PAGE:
Mounting a criminal defense in complex drug conspiracy and wiretap cases requires a high level of legal expertise; as well as a willingness to aggressively hold the government accountable for its actions. Such was the case in 2010 when Mark Johnson undertook the defense of Gerardo Lopez, whom the federal government claimed was a member of a dangerous street gang known as MS-13.
Lopez was charged with engaging in a nationwide drug conspiracy along with other purported members of MS-13. The arrest of Lopez was covered in the Denver Post in an article entitled, “FBI, cops bust gang branch” that appeared on February 25, 2009. State and federal law enforcement authorities took credit for having quashed the MS-13 gang movement in Colorado. The Rocky Mountain News carried a similar article on February 24, 2009 under the title, “Gang dealt blow in Colorado busts.”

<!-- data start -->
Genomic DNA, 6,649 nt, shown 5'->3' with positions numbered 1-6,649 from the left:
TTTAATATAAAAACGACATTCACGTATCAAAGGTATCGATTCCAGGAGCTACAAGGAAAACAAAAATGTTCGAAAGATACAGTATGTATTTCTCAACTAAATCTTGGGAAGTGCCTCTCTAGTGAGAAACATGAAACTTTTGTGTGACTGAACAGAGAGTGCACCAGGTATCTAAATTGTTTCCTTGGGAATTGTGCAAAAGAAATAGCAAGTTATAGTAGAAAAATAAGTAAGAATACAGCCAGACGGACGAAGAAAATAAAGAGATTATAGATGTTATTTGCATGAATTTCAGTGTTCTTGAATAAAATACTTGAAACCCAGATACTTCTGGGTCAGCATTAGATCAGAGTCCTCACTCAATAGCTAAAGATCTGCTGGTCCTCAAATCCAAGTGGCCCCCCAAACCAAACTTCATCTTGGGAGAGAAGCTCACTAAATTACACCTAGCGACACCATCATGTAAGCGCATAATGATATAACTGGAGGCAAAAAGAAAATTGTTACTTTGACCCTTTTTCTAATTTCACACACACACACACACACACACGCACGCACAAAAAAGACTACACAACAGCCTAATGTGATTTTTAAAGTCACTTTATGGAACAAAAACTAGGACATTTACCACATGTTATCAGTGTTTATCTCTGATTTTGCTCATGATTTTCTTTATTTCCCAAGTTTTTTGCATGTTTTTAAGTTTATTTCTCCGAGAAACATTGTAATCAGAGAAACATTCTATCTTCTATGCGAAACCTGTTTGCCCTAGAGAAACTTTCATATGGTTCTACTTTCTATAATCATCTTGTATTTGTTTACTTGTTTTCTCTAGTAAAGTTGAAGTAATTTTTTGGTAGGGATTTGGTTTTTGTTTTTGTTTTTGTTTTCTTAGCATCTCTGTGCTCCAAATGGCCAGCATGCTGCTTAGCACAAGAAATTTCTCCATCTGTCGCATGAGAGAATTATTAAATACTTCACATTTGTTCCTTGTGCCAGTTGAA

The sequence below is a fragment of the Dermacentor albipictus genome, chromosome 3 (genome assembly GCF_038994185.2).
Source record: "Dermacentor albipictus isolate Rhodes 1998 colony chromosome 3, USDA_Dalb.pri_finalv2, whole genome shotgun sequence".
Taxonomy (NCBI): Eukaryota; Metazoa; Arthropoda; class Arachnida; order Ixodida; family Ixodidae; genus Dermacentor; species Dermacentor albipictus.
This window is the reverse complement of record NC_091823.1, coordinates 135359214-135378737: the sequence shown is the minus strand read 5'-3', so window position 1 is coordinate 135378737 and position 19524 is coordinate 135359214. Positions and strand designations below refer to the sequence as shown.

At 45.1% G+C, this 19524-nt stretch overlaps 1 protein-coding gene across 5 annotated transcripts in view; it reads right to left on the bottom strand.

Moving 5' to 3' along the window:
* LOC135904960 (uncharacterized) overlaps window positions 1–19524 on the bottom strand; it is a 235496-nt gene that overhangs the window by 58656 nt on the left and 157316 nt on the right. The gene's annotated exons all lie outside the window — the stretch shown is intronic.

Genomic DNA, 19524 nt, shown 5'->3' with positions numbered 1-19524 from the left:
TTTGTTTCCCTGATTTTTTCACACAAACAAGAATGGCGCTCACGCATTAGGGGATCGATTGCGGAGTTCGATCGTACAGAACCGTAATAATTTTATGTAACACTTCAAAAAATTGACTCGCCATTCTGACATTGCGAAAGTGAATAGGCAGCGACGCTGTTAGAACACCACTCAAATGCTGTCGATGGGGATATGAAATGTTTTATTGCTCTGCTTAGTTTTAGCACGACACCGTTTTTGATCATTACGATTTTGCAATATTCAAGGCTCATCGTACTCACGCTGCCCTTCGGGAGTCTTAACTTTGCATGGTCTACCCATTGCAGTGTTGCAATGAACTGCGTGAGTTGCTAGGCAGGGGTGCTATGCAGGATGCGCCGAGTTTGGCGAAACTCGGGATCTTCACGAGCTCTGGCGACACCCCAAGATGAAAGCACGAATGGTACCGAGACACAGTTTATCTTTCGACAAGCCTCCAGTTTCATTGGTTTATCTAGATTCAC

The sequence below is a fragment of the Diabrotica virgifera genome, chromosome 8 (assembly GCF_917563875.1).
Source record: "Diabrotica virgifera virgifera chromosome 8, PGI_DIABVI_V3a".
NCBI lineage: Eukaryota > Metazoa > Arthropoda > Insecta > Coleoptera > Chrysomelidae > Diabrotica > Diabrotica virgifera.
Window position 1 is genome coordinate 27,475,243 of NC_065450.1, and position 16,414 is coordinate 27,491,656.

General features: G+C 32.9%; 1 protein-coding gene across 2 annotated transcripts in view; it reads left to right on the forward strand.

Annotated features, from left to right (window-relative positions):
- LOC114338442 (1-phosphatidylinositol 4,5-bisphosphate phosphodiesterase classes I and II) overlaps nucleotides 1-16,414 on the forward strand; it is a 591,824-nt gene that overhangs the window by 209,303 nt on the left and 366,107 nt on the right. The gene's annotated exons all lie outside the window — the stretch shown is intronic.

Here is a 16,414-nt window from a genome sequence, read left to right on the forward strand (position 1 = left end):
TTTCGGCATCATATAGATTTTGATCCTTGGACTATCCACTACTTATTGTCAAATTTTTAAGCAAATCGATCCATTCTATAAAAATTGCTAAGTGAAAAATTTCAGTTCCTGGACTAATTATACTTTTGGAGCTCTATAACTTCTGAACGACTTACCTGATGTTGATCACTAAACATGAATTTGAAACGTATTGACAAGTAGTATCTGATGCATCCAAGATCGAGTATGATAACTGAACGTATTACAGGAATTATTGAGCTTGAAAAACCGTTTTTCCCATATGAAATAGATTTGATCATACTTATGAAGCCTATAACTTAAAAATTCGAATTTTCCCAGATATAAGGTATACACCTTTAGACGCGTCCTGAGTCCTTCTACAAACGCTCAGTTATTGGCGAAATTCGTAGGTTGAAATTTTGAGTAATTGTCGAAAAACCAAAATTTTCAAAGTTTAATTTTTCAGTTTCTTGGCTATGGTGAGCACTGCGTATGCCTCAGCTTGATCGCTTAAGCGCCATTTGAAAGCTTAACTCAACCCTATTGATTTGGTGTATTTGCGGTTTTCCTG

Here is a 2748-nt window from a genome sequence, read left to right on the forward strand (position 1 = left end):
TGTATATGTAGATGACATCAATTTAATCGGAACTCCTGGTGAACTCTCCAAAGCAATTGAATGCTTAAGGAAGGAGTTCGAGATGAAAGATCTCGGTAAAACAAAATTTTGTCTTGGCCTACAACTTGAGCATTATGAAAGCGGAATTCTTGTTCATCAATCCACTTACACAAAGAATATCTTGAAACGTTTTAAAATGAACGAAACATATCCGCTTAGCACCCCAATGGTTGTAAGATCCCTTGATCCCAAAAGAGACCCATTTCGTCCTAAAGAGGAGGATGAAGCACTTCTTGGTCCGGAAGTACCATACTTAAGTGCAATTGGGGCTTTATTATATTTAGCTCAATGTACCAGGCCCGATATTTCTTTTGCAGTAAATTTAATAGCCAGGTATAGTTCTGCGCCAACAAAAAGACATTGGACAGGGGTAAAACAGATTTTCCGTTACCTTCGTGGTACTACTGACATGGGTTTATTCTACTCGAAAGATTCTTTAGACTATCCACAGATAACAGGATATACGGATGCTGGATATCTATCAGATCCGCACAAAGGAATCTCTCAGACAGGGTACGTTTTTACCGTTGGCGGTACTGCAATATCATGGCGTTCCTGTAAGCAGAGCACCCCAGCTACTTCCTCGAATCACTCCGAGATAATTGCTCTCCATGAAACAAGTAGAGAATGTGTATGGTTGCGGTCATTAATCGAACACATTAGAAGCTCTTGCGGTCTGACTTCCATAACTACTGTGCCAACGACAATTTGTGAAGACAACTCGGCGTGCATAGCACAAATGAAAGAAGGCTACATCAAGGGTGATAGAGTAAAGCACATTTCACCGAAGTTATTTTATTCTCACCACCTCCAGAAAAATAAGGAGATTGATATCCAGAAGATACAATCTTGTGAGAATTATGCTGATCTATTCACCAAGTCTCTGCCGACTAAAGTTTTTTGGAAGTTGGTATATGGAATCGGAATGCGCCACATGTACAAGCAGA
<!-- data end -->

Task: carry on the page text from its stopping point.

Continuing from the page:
Johnson spent hundreds of hours analyzing thousands of telephone conversations between Lopez and other alleged gang members that were intercepted by federal agents pursuant to a magistrate judge’s wiretap order. In court filings, Johnson challenged the truthfulness of the testimony that federal agents presented to the grand jury based on the intercepted calls. Johnson sought the dismissal of charges against Lopez due to governmental misconduct.
Those court battles culminated with the voluntary dismissal of the indictment against all six defendants in the wiretap case. On March 10, 2011, the Aurora (Colorado) Sentinel carried an article recounting the case: “Charges dropped in massive MS-13 gang bust.” The Denver Post carried a similar article describing the allegations of misconduct by federal law enforcement in both the investigation and the grand jury process that ultimately led to the decision by federal prosecutors to drop the charges: “Federal case against six alleged MS-13 gang members dismissed.”